How did the War of 1812 affect the US economy?

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The War of 1812 had a negative effect on the US economy, as there was a lot of fighting. During the war, British troops attacked Washington and set the White House and Capitol Hill on fire. This action forced the administration to work toward restoring the buildings. The British, however, were not done. After that, they shifted their attention to Baltimore at the Maryland seaport—a crucial point of entry and exit for American and foreign goods. The attack on the port slowed down America's imports and exports. However, the American economy got back on track after the signing of the Treaty of Ghent, which ended the war. The British navy stopped harassing American ships, which had started the war, and the British gave away parts of the American Northwest, which allowed the expansion of US territory.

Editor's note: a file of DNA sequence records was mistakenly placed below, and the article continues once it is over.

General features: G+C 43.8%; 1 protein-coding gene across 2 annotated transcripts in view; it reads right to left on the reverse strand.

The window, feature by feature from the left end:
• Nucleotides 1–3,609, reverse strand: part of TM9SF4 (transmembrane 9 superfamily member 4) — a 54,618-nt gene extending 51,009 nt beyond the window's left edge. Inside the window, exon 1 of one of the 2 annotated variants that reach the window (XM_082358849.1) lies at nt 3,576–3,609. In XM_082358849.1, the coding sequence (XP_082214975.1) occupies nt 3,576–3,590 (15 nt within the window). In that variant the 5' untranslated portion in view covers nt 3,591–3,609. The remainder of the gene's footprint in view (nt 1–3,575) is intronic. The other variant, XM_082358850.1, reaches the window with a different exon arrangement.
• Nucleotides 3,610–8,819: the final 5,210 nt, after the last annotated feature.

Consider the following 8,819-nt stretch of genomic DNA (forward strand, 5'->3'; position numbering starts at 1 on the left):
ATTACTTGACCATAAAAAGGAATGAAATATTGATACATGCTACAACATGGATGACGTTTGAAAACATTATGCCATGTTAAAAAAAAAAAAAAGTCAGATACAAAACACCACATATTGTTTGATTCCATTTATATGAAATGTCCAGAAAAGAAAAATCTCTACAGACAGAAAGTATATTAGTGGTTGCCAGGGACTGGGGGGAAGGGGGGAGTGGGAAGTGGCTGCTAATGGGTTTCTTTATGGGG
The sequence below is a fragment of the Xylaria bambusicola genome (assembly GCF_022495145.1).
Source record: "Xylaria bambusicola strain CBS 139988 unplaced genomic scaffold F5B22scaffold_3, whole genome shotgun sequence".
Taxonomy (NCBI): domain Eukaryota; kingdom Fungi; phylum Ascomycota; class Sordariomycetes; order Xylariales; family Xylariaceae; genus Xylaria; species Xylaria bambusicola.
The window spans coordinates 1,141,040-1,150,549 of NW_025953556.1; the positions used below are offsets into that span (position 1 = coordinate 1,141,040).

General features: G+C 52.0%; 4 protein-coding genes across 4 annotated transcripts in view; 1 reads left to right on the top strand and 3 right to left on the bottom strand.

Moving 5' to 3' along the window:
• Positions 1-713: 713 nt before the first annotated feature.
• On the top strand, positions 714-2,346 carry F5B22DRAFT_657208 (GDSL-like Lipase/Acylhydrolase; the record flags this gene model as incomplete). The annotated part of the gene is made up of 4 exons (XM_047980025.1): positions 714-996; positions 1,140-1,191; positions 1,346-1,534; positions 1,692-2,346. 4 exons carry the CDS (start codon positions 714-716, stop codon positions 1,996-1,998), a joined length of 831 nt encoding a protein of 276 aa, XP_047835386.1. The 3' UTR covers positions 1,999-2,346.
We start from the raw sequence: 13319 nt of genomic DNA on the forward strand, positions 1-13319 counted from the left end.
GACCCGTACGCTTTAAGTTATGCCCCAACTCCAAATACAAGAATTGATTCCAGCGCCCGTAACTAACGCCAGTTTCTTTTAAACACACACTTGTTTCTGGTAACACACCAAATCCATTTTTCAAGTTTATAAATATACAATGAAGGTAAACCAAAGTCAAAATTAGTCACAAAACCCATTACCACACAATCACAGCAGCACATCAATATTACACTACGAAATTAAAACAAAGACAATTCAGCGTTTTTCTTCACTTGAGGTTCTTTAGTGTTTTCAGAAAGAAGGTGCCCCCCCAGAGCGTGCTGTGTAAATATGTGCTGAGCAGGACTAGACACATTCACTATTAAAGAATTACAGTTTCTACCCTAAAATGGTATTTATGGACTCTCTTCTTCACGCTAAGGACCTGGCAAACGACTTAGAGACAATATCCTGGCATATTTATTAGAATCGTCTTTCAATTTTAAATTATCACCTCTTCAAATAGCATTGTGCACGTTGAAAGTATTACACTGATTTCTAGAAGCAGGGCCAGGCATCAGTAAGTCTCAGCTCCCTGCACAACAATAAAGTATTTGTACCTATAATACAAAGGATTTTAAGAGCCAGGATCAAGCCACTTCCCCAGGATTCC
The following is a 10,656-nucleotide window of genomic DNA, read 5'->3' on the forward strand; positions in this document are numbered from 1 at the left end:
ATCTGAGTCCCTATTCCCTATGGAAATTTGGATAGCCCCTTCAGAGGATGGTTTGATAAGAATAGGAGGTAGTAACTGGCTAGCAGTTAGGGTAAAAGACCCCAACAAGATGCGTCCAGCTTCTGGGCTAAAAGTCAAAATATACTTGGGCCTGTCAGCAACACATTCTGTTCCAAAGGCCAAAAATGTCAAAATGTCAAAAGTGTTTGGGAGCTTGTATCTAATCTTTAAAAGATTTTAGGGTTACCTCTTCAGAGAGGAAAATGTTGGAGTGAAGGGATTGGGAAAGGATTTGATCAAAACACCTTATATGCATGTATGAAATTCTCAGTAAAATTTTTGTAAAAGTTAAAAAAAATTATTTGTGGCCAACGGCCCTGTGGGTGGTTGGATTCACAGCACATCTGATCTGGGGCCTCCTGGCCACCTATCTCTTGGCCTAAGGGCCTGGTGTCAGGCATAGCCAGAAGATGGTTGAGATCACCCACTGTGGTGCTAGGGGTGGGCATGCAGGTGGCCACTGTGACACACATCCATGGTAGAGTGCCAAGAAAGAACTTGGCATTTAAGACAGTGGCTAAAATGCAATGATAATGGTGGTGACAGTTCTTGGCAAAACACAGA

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The War of 1812 impacted the U.S. economy. Two of the causes of the war were that the British were interfering with our trade and impressing our sailors. Britain was upset that we continued to trade with France, a country with which they were at war. Britain also was in need of sailors so they forced our sailors to serve in their navy. The United States depended on trade a great deal. Before the war, we stopped trading with all countries because of interference with our shipping and trade. This was disastrous for our economy. By going to war against Britain, we sent a message to all countries that we wouldn’t be pushed around. We sent a message we would protect our trade. This was very significant for our economy because once the war ended, we were free to trade with any country with minimal fear of interference. As a result, our economy prospered after the war ended. The War of 1812 proved to be very beneficial to our economy.

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